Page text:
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Firing Up the Fog Machine–Safely!

Posted on October 29, 2013
by Wendy Stackhouse
Foggy cauldron
Foggy cauldron

It’s almost Halloween and if you decorate your house to scare the trick-or-treaters on Thursday, you might be using a fog machine to add to the creepiness. Do you worry about how it affects your air?

There are basically two substances that can be used to produce artificial fog:

Dry Ice:

When dry ice melts, it becomes carbon dioxide gas, which is harmless to breathe. This type of fog stays close to the ground and works well for creating a fun cemetery display. There are fog machines that use dry ice–basically fans to blow the fog into the area where you want it. You can get dry ice at stores which sell bulk foods for caterers and similar items or at ice manufacturers.

The only danger of dry ice is touching it with your bare skin–it can cause burns. Use gloves to handle dry ice at all times!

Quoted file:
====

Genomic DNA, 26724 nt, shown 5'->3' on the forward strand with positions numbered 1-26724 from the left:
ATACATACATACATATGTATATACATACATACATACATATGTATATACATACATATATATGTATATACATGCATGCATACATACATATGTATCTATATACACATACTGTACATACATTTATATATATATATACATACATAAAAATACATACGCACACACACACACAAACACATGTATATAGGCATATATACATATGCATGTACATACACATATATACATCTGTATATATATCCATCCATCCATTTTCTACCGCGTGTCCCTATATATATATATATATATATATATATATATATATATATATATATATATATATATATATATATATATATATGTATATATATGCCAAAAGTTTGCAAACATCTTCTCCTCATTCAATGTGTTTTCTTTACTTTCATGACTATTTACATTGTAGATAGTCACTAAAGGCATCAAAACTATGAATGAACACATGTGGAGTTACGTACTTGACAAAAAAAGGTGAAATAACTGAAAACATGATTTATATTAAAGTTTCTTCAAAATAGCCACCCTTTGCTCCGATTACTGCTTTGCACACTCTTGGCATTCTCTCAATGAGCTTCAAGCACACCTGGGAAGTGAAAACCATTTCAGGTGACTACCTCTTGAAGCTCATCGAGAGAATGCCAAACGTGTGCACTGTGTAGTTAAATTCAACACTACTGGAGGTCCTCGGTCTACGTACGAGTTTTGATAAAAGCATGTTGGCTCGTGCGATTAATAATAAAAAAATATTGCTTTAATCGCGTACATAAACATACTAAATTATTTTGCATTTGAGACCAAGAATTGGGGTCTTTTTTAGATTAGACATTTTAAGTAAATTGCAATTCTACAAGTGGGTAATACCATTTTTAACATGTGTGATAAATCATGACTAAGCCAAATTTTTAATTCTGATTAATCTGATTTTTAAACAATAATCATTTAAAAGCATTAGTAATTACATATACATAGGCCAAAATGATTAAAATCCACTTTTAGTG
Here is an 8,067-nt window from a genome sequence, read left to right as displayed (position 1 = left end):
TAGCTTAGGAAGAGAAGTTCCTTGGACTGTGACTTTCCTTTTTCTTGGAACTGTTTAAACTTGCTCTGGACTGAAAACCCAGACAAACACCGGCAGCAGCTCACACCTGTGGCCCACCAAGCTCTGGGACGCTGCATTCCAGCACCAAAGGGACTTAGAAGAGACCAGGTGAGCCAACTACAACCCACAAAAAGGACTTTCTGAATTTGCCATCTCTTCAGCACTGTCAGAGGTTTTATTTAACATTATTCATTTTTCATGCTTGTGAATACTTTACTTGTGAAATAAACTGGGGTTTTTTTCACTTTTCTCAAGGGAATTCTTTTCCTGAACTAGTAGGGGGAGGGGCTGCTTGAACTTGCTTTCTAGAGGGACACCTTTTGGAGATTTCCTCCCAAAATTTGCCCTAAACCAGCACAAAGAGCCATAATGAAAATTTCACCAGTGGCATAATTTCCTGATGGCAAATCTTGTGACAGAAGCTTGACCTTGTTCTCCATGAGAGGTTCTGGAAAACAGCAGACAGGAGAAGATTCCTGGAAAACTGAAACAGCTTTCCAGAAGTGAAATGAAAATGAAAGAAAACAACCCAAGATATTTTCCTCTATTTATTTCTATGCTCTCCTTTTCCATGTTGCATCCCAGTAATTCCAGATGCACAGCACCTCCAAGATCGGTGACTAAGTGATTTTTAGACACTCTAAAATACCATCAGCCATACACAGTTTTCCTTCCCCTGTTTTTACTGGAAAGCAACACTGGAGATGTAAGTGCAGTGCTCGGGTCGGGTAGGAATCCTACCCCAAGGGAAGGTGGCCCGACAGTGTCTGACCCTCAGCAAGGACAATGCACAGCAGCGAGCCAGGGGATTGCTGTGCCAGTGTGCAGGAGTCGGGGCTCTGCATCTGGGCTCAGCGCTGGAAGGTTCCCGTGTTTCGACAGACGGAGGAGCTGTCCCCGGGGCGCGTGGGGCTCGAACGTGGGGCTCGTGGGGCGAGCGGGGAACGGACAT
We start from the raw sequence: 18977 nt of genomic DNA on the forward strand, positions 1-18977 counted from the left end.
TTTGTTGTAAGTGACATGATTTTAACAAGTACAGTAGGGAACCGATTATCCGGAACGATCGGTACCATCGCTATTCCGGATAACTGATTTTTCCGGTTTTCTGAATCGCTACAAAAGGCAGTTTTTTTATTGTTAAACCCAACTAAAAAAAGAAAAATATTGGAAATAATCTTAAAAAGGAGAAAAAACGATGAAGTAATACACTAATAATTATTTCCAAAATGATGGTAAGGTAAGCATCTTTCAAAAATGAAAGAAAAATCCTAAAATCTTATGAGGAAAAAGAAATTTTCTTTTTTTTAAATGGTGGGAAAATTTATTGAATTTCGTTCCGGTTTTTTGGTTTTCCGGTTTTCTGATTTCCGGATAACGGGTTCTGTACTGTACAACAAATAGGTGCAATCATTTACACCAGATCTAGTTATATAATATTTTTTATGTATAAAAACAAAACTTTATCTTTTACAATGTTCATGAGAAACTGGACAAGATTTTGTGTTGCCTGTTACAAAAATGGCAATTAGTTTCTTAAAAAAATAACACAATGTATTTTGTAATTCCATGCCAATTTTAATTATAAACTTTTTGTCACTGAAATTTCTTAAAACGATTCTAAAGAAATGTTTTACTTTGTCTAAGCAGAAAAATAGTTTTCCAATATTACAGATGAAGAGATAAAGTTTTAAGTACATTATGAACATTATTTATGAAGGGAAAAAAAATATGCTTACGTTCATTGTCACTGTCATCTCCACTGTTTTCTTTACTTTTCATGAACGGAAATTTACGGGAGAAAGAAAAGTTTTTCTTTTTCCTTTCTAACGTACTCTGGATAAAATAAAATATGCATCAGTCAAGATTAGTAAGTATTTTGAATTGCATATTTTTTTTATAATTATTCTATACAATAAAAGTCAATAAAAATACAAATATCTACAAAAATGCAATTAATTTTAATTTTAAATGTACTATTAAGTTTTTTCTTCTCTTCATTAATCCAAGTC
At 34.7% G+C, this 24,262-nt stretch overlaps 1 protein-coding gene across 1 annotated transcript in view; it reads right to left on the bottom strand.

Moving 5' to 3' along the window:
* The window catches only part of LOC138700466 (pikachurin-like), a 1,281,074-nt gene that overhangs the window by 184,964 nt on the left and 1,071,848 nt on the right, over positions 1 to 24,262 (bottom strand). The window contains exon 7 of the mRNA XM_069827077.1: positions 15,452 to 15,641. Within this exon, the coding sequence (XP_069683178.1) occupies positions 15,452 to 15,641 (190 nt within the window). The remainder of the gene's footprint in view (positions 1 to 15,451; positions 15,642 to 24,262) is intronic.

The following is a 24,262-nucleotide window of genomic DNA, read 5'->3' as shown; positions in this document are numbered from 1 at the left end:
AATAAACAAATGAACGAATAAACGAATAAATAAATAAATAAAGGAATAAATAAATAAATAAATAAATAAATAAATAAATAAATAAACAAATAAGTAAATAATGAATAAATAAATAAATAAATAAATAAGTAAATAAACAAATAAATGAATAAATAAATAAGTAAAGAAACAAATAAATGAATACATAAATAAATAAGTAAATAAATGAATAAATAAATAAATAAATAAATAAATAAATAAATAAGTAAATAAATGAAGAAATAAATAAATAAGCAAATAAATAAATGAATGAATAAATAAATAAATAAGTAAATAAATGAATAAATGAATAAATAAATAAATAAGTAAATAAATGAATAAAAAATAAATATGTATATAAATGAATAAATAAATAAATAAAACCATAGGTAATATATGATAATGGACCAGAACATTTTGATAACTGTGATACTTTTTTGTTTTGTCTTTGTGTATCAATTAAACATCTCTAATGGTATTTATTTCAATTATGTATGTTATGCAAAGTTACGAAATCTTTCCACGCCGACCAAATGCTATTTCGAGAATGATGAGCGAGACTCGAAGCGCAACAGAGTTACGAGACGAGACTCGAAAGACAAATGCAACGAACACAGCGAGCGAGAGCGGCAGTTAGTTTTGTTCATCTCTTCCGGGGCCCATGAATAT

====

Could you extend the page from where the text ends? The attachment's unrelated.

Fog Juice or Fog Fluid:

A combination of water and glycol is used to create fog in most fog machines. The mixture is not dangerous, but you do need to pay attention if people with asthma or other respiratory sensitivities are going to be exposed to the fog.

Follow the manufacturer’s directions and use the fluid they recommend. Avoid “overfogging” and use the machine either outside or in a well ventilated area.

Keep in mind that breathing in any visible gas has a psychological effect–our brains sense danger! This is a good leftover from prehistoric days, but can cause people with asthma to become anxious, which in itself could cause an asthma event.

And of course try to avoid breathing in the fog for long periods of time. It’s not clean air, even if it isn’t inherently dangerous.

Fog is fun! And Halloween is one of our favorite holidays! We’d love to see your costumes! Send us a photo and we will post it on our Facebook Page!

 

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